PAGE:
Tuesday, August 27, 2013

Cowboy & the Cossack

The Cowboy & The Cossack / Clair Huffaker; introduction by Nancy Pearl.
Las Vegas: Amazon Encore, 2012, c1973.
355 p.

This is one of Nancy Pearl's "Book Lust Rediscoveries" series, a collection of titles that I've been greatly enjoying. Through this project, Pearl hopes to reintroduce some of her favourite works of forgotten fiction from the years between 1960 and 2000.

The Cowboy and the Cossack is a book I would have been pretty unlikely to discover on my own. It's a Western, with a twist: it takes place in Russia.

 In 1880, a group of cowboys is delivering a herd of 500 longhorns to Siberia, and when they get there they find out that a similarly sized group of Cossacks will be accompanying them on their cross-country journey. There is instant distrust on both sides, but through the lengthy journey and having to back each other up against wolves, Imperial soldiers, Tartars, and the like, they come to an understanding of each other's culture and develop deep friendships. This may sound a bit Hallmarky, but it really isn't.

The writing is simple and straightforward but also philosophical, like many Westerns. It's a man's world and it's all about the male code, yet there is an appreciation for nature, for beauty and even poetry and music now and again. The narrator, Levi, is a young cowboy who idolizes his boss, Shad, and eventually also the Cossack leader Rostov, who seems to be a Russian counterpart to Shad. Through this cattle drive, Levi grows up, finally and completely, and much of the story deals with his coming of age. His innocence lends a freshness to the story and allows for  a clear presentation of the newness of Russia -- Levi is noticing everything. There is also a good amount of humour and pathos in this book, and it reads very quickly.

I enjoyed this and think that Huffaker has created a variety of characters who are fairly easy to keep straight -- and with 15 cowboys and the same number of Cossacks, it could have been very confusing. He includes characters who are Jewish, Black, and Native American, as well as the more usual cowboys, and the Russian characters reveal the distinctions in their culture as well. It was a really good read, and a reminder of the power of reading outside your usual genre.

In the introduction to this book, Pearl talks a little about genre reading, and how, when she asks her students what genres they tend to read, NOBODY ever answers 'Westerns'. This made me think a bit -- I haven't read many Westerns in the last few years, but as a young teen I devoured all of the multitude of Louis L'Amour titles that my Dad owned. And I read a few Zane Grey and some really dated popular titles by forgettable writers from the early part of the century. So I went into this novel curious as to how I'd like it. Fortunately, I really liked it.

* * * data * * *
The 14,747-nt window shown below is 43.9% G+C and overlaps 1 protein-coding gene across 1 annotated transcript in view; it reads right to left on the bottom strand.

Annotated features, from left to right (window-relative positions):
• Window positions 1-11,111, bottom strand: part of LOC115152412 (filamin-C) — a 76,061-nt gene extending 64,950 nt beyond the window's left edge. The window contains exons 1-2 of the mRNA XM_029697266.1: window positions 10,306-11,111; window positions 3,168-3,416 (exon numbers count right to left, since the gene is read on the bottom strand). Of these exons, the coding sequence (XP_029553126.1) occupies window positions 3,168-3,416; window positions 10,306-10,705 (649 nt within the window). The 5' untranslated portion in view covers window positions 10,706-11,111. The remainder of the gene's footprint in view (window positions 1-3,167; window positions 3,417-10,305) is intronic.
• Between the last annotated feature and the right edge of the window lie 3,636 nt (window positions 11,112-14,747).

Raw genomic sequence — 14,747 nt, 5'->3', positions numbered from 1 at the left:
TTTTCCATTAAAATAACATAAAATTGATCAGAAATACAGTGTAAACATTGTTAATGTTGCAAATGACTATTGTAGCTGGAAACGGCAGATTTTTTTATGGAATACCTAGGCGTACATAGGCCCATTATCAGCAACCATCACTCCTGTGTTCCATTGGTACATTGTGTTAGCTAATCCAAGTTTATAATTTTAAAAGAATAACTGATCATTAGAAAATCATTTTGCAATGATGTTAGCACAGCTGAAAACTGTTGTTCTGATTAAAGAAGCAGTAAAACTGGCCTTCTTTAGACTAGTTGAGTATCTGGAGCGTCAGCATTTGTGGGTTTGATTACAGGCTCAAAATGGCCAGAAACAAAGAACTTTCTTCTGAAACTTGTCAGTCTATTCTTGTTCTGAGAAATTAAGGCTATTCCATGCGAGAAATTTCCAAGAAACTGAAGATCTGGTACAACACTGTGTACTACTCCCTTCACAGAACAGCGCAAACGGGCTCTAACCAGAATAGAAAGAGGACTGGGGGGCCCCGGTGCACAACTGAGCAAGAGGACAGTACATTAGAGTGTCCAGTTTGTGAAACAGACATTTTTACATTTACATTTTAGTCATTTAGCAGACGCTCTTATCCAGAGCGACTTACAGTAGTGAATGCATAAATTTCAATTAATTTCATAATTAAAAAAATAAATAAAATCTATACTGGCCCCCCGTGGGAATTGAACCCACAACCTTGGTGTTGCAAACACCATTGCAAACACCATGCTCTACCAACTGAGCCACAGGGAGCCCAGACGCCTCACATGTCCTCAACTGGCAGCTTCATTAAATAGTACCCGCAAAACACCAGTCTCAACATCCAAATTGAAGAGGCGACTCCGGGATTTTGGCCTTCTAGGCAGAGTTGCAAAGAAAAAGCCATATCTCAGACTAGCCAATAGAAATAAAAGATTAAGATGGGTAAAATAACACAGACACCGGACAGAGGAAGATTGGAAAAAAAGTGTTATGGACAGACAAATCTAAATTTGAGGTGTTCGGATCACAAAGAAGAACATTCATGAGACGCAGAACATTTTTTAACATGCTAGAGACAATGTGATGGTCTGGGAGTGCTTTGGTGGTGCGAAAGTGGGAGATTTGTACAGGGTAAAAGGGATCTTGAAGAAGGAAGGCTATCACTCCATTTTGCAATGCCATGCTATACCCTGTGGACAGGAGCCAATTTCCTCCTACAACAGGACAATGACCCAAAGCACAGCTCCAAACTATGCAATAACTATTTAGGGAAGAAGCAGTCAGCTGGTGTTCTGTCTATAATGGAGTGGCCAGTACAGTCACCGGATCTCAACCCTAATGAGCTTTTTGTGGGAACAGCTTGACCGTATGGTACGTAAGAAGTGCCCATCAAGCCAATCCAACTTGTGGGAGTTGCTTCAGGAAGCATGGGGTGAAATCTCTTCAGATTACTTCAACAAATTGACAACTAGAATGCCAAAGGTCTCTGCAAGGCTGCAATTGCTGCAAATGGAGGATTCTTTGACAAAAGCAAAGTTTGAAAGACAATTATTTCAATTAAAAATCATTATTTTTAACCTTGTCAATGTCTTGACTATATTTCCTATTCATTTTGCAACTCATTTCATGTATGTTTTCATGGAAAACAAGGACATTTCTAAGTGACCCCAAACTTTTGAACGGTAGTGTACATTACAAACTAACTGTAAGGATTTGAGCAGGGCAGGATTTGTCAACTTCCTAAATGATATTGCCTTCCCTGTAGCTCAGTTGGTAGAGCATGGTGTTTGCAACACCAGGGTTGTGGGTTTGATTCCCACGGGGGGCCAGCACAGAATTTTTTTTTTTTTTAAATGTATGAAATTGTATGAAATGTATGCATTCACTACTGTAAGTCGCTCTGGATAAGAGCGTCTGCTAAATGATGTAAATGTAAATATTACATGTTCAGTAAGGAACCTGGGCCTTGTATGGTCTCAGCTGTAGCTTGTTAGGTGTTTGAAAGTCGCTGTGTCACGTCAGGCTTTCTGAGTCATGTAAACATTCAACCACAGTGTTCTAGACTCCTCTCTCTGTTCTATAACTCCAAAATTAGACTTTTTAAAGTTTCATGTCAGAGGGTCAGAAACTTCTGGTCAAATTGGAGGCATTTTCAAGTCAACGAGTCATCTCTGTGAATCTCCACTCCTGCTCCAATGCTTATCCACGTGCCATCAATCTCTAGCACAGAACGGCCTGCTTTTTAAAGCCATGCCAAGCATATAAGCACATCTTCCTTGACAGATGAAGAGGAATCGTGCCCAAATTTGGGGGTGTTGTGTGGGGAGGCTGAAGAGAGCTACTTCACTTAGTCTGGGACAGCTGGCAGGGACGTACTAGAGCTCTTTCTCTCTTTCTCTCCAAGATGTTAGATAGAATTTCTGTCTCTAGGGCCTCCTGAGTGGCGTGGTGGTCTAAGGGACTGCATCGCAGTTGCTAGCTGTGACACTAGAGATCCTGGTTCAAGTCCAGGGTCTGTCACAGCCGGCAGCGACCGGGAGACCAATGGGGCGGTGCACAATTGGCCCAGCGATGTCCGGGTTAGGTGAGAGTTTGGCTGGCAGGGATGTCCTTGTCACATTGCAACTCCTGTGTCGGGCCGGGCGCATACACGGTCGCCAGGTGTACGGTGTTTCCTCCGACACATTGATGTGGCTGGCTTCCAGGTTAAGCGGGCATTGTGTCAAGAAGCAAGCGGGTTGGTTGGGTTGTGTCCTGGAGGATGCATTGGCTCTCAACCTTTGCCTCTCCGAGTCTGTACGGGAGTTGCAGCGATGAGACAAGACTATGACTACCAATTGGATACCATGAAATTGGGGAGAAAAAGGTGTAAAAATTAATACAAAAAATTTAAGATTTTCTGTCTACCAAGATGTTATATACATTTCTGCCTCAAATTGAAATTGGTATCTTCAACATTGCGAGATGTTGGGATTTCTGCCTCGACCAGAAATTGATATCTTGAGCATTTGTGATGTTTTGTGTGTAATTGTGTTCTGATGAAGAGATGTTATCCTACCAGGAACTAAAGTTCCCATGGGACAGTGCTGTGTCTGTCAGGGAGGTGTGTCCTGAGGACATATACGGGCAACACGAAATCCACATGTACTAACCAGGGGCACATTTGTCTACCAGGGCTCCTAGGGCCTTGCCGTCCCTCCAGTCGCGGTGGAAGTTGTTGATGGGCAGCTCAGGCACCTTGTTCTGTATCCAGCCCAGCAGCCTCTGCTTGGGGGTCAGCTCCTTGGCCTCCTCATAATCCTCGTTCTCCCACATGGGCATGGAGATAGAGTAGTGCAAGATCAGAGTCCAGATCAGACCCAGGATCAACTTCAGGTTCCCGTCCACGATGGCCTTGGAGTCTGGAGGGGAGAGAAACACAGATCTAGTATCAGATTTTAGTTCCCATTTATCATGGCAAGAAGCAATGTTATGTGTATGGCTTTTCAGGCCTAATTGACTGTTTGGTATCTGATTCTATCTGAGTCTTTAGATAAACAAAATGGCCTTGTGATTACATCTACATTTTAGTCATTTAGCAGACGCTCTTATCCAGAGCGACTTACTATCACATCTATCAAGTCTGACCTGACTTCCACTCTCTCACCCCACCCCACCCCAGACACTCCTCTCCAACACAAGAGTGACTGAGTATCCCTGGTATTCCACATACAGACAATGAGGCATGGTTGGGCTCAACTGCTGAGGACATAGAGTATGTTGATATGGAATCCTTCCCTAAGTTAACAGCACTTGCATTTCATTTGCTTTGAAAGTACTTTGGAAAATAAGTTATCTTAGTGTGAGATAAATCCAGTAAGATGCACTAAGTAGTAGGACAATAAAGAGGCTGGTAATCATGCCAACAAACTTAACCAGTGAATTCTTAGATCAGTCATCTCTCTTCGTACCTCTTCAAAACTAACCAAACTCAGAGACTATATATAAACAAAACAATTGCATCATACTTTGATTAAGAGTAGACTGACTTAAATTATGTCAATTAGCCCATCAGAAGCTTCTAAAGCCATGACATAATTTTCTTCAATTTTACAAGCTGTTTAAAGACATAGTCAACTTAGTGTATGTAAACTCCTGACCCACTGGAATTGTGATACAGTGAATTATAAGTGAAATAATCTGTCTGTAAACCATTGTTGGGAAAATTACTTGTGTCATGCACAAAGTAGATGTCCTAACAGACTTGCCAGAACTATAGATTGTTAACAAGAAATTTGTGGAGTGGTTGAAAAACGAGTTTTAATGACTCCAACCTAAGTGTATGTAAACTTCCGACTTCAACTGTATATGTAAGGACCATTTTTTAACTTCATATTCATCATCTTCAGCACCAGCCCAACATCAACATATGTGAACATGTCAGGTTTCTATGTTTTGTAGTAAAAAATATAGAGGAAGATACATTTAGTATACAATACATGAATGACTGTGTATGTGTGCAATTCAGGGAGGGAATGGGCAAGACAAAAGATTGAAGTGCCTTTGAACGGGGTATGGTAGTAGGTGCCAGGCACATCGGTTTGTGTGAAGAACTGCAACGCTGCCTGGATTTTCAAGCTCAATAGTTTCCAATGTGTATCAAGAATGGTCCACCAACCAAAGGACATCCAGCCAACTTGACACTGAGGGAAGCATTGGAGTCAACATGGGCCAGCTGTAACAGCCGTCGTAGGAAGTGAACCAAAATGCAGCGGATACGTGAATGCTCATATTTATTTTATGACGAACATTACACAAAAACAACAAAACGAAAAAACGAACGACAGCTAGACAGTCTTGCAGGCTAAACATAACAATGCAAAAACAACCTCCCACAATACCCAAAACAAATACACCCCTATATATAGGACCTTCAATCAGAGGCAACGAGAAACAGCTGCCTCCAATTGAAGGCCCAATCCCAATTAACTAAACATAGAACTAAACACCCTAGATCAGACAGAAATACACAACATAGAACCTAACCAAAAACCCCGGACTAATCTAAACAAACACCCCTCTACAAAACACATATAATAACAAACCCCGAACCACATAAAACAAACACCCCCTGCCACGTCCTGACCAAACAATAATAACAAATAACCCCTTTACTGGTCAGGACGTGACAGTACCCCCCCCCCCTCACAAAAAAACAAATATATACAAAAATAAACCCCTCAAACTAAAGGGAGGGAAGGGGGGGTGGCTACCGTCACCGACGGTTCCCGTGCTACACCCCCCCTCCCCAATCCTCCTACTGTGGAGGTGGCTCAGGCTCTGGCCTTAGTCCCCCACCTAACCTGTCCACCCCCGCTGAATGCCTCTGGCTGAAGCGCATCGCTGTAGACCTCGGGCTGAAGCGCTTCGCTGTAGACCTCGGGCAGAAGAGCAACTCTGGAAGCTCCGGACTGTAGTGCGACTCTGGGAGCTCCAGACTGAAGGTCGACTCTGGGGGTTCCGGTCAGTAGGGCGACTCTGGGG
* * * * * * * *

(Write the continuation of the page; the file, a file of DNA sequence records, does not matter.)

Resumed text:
I read this just before going on my summer holidays so I added some Zane Gray to my holiday reading -- a reread and some new titles, which I'll be talking about soon. I still plan on reading a few of Pearl's own suggestions for readalikes, most particularly Lonesome Dove, which I have never read. She also suggests a similar kind of read, Paulette Jiles' The Colour of Lightning. I haven't read that one yet either! I've noticed a resurgence in a modern version of the Western lately, some examples being The Sisters Brothers, In Calamity's Wake, or The Outlander. If anyone else has any suggestions, please pass them on -- I'm kind of on a Western kick right now ;)

And I'd love to ask my own blog readers: what genre do you usually gravitate toward? Do you read Westerns?


  1. My father likes westerns but I pretty much gave up on trying to find him new ones about five years ago. It was just too difficult to find them.

    1. There are far fewer traditional Westerns available now, I think. Though he might like this book, as a slightly different take on cowboy culture.

  2. Hmmm, we read most genres here, but seldom (never?) what would be considered "true" westerns. Though we do all enjoy those classic spaghetti westerns on film - The Good, The Bad & The Ugly & similar!

    Thinking about it a bit more, I guess the only things I've read recently that could fit the genre are The Sisters Brothers (loved it!), and Caprice by George Bowering, and True Grit by Charles Portis. Never read a Zane Grey. Maybe I should, just to say I did...

    I think my go-to genre is good old vintage middlebrow fiction, plus I do have a strong leaning towards biography/memoir/travel books.

    On that note, The Cowboy and the Cossack sounds fascinating. I think I've heard of this before, with positive connotations. Thank you for the review.

    1. I haven't read Bowering, perhaps I should! I know, westerns get overlooked by many readers. But there are a few that I've really enjoyed and was glad to discover this one.

  3. This book is my Dad's all time favorite book. I read it for the first time about 15 years ago. And I read it at least once a year. It's a fantastic read! It is very easy to connect on a personal level with each of the characters. It captivates from the very start!

    1. Isn't it great? I'm so glad to hear from another reader who loves this book.


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